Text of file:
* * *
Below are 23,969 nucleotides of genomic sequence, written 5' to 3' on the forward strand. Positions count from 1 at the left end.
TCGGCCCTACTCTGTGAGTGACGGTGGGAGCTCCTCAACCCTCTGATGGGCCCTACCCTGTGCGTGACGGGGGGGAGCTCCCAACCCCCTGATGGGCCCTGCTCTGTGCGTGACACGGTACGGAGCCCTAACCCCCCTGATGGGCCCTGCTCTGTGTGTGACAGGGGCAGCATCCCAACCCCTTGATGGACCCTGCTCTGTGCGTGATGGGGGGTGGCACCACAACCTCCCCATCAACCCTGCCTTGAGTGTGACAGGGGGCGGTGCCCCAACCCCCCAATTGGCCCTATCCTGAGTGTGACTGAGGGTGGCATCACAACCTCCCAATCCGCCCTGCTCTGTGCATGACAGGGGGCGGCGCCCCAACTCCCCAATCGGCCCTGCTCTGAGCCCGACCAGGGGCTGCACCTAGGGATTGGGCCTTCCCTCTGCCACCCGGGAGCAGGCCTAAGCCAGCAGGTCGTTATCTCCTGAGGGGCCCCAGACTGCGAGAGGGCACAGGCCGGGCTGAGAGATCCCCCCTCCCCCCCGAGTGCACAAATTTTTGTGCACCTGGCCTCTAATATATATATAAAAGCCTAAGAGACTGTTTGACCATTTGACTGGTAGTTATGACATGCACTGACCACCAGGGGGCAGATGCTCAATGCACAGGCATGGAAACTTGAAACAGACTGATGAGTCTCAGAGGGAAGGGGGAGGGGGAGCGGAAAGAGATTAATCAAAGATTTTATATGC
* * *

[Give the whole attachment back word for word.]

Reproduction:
Below are 23,969 nucleotides of genomic sequence, written 5' to 3' on the forward strand. Positions count from 1 at the left end.
TCGGCCCTACTCTGTGAGTGACGGTGGGAGCTCCTCAACCCTCTGATGGGCCCTACCCTGTGCGTGACGGGGGGGAGCTCCCAACCCCCTGATGGGCCCTGCTCTGTGCGTGACACGGTACGGAGCCCTAACCCCCCTGATGGGCCCTGCTCTGTGTGTGACAGGGGCAGCATCCCAACCCCTTGATGGACCCTGCTCTGTGCGTGATGGGGGGTGGCACCACAACCTCCCCATCAACCCTGCCTTGAGTGTGACAGGGGGCGGTGCCCCAACCCCCCAATTGGCCCTATCCTGAGTGTGACTGAGGGTGGCATCACAACCTCCCAATCCGCCCTGCTCTGTGCATGACAGGGGGCGGCGCCCCAACTCCCCAATCGGCCCTGCTCTGAGCCCGACCAGGGGCTGCACCTAGGGATTGGGCCTTCCCTCTGCCACCCGGGAGCAGGCCTAAGCCAGCAGGTCGTTATCTCCTGAGGGGCCCCAGACTGCGAGAGGGCACAGGCCGGGCTGAGAGATCCCCCCTCCCCCCCGAGTGCACAAATTTTTGTGCACCTGGCCTCTAATATATATATAAAAGCCTAAGAGACTGTTTGACCATTTGACTGGTAGTTATGACATGCACTGACCACCAGGGGGCAGATGCTCAATGCACAGGCATGGAAACTTGAAACAGACTGATGAGTCTCAGAGGGAAGGGGGAGGGGGAGCGGAAAGAGATTAATCAAAGATTTTATATGC